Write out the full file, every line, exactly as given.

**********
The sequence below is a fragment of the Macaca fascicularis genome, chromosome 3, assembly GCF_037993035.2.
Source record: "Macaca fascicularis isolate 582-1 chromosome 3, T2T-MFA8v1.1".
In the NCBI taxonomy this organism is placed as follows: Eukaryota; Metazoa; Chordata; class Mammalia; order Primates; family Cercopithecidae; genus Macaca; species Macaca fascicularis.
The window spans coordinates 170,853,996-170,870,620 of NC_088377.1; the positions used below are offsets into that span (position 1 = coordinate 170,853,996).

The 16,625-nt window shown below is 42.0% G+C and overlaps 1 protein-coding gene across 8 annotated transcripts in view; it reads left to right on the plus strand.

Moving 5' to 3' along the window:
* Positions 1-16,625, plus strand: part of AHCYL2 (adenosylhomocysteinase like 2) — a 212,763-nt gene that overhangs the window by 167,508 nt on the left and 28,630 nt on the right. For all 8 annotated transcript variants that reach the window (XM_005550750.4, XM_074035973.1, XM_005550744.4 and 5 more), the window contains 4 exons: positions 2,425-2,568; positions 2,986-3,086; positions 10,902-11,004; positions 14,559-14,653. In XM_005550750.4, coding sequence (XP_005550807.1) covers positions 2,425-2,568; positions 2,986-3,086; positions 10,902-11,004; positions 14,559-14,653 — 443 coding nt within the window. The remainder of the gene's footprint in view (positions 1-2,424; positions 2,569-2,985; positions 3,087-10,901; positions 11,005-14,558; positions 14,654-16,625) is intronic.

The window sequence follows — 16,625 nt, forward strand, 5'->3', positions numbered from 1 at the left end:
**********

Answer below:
The sequence below is a fragment of the Macaca fascicularis genome, chromosome 3, assembly GCF_037993035.2.
Source record: "Macaca fascicularis isolate 582-1 chromosome 3, T2T-MFA8v1.1".
In the NCBI taxonomy this organism is placed as follows: Eukaryota; Metazoa; Chordata; class Mammalia; order Primates; family Cercopithecidae; genus Macaca; species Macaca fascicularis.
The window spans coordinates 170,853,996-170,870,620 of NC_088377.1; the positions used below are offsets into that span (position 1 = coordinate 170,853,996).

The 16,625-nt window shown below is 42.0% G+C and overlaps 1 protein-coding gene across 8 annotated transcripts in view; it reads left to right on the plus strand.

Moving 5' to 3' along the window:
* Positions 1-16,625, plus strand: part of AHCYL2 (adenosylhomocysteinase like 2) — a 212,763-nt gene that overhangs the window by 167,508 nt on the left and 28,630 nt on the right. For all 8 annotated transcript variants that reach the window (XM_005550750.4, XM_074035973.1, XM_005550744.4 and 5 more), the window contains 4 exons: positions 2,425-2,568; positions 2,986-3,086; positions 10,902-11,004; positions 14,559-14,653. In XM_005550750.4, coding sequence (XP_005550807.1) covers positions 2,425-2,568; positions 2,986-3,086; positions 10,902-11,004; positions 14,559-14,653 — 443 coding nt within the window. The remainder of the gene's footprint in view (positions 1-2,424; positions 2,569-2,985; positions 3,087-10,901; positions 11,005-14,558; positions 14,654-16,625) is intronic.

The window sequence follows — 16,625 nt, forward strand, 5'->3', positions numbered from 1 at the left end: